[Coral-List] Understanding the other "half" and problems in the field

clearinghouse at terangi.or.id clearinghouse at terangi.or.id
Wed Mar 5 00:47:20 EST 2008

I've been following the discussions on aquacultured corals which lead to a
question whether we should ban marine aquarium trade or not.I feel the
discussion is quite one sided, where the other "half" is not quite
represented.I'm not trying to defend them, just trying to provide little
information to balance the discussion.

For most of the commentator in this list, marine aquarium trade is just an
unsustainable hobby, but on the contrary it is a livelihood which a lot of
small fishermen depending on. These people use small vessels and simple
tool to collect marine organisms. In areas where available jobs are
scarce, the collection become their only hope to survive. And please be
fair to judge them. In previous posts on the debate of hybrid cars, some
argues that it is a good alternative when public transportation isn't
available even though they're still contribute to carbon emission. If the
arguments works for hybrid cars why it shouldn't for marine aquarium
trade? By the way, who started this trade anyway? is it the small

On the other hand, support by scientists are quite limited if we compare
with the rate of the trade and species involved. Besides, access to these
research is very difficult especially to those in developing countries,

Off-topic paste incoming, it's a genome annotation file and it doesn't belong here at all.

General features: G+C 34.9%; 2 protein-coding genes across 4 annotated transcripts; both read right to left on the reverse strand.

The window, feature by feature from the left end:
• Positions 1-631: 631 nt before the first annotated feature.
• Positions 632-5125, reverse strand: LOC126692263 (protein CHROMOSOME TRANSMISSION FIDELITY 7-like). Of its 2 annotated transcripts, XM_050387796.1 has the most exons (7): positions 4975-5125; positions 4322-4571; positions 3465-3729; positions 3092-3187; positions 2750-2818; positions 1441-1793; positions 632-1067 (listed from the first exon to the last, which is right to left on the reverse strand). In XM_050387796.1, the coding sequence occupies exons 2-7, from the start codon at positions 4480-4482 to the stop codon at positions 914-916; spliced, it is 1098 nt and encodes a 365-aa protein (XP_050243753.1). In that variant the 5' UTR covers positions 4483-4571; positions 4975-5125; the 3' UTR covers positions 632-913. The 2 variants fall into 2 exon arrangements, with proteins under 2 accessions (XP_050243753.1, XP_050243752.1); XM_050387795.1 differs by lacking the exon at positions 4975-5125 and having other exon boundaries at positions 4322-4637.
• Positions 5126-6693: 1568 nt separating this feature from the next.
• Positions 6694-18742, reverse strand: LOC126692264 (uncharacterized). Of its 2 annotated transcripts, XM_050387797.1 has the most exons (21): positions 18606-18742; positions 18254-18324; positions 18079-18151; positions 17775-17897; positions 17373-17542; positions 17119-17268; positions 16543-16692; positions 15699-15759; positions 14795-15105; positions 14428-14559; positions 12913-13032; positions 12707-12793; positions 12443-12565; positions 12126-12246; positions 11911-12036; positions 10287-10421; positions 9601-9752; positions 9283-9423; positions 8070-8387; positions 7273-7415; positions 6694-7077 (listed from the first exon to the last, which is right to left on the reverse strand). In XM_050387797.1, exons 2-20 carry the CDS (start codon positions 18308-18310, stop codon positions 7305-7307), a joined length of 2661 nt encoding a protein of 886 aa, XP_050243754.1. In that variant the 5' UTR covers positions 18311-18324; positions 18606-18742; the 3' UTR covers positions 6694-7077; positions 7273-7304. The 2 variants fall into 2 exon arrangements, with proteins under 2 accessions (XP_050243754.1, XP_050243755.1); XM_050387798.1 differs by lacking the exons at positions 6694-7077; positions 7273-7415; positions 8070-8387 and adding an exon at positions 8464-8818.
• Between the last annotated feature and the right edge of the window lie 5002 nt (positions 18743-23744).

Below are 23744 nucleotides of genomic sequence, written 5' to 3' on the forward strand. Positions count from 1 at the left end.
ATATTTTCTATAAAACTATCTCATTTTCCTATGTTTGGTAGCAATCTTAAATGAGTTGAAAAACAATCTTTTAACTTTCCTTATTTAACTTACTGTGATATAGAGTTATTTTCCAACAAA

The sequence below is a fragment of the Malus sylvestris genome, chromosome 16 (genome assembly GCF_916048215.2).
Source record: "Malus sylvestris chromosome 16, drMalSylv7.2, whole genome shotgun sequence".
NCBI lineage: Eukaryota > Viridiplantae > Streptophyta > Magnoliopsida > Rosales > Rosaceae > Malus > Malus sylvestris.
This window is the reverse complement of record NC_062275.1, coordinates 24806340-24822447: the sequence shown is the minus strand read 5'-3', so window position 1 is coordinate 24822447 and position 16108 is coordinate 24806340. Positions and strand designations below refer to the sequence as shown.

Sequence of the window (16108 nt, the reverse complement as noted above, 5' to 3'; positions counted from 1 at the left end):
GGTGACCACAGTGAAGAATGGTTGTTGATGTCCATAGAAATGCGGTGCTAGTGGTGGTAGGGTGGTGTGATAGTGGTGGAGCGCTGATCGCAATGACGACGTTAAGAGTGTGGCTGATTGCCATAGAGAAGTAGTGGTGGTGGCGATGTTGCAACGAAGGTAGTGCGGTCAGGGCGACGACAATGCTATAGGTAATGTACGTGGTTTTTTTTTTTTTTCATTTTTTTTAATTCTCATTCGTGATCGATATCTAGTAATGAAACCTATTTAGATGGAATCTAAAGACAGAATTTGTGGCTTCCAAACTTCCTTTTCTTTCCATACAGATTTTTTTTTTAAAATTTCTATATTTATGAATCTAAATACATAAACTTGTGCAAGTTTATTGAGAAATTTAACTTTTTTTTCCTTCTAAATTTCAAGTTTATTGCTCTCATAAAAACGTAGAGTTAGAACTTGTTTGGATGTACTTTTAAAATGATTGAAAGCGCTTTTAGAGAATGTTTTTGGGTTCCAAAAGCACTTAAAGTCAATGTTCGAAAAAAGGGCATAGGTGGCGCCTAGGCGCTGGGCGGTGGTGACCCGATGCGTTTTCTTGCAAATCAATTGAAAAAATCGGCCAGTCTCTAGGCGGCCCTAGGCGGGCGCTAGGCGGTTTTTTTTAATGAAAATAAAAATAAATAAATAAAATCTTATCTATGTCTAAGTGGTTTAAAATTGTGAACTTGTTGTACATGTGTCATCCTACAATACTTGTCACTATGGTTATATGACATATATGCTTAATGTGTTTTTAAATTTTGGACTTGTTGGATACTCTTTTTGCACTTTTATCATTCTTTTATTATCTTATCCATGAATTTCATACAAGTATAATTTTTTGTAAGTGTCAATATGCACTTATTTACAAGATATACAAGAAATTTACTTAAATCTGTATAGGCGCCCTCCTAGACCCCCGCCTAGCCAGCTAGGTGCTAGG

thus making sensible management nearly impossible. Uncertainty also arise
if we add the limited knowledge that we have on coral reefs ecosystem and
the impact of aquarium trade.

Some people think that a lot of money have been put to MAC for making
marine aquarium trade sustainable. But i hope contribution is not only
comes in $$$$$ and not only to MAC. Since various type of support is
needed for making the trade sustainable. MAC failure is not entirely their
fault. Since we have limited knowledge and experience, is it fair to judge
that it is a failure anyway?

True that we have difficulties in implementing MAC standards. Gregor
Hodgson have mentioned some of the constrain of the standards in the
previous post, so i won't repeat them. What i want to emphasys is why
these standards "failed" is because of the supporting system for this
standard to work is not well established.

As an example, based on our experience, the MAQTRAC protocol developed by
Reefcheck is difficult to implement since it requires a lot of resource
hence making large scale monitoring program cost a fortune! The use of TAC
(Total Allowable Catch) as a reference point is also a subject of on going
debate up until now. So it is very difficult for implemention.

Other thing that make MAC voluntary approach "failed" (i believe it's not
a total failure anyway) is because it is voluntary! People should realize
that they can't only volunteer to save reefs, they should actively
participate. What i mean by they includes bussiness owners, govt,
fishermen, hobbyist, etc. This "failure" shows that people are reluctant
to change their life style, the problem that is related to global climate

So in order for MAC standards to work, we have to work hard on preparing
the supporting system! Eventhough it's not fulfilling the standards that
we're after but the ecosystem sustainability itself.

In the previous post, Don Baker ask us if its a 'no go' - 'no way'. I
don't know if there is a "go", but i believe that there is a "way". We are
compiling a lesson learned from our previous implementation of MAC
standards in Seribu Islands, Indonesia. We will try to share what works
and what doesn't in the upcoming ICRS.

I'm sure there are people with further knowledge and experience far better
than i am in this list. I'm looking forward for your inputs and
contributions on this topic since i still have a lot to learn.

Safran Yusri
Coral Reefs Clearing-House/Science Program Manager
The Indonesian Coral Reefs Foundation (Yayasan TERANGI)

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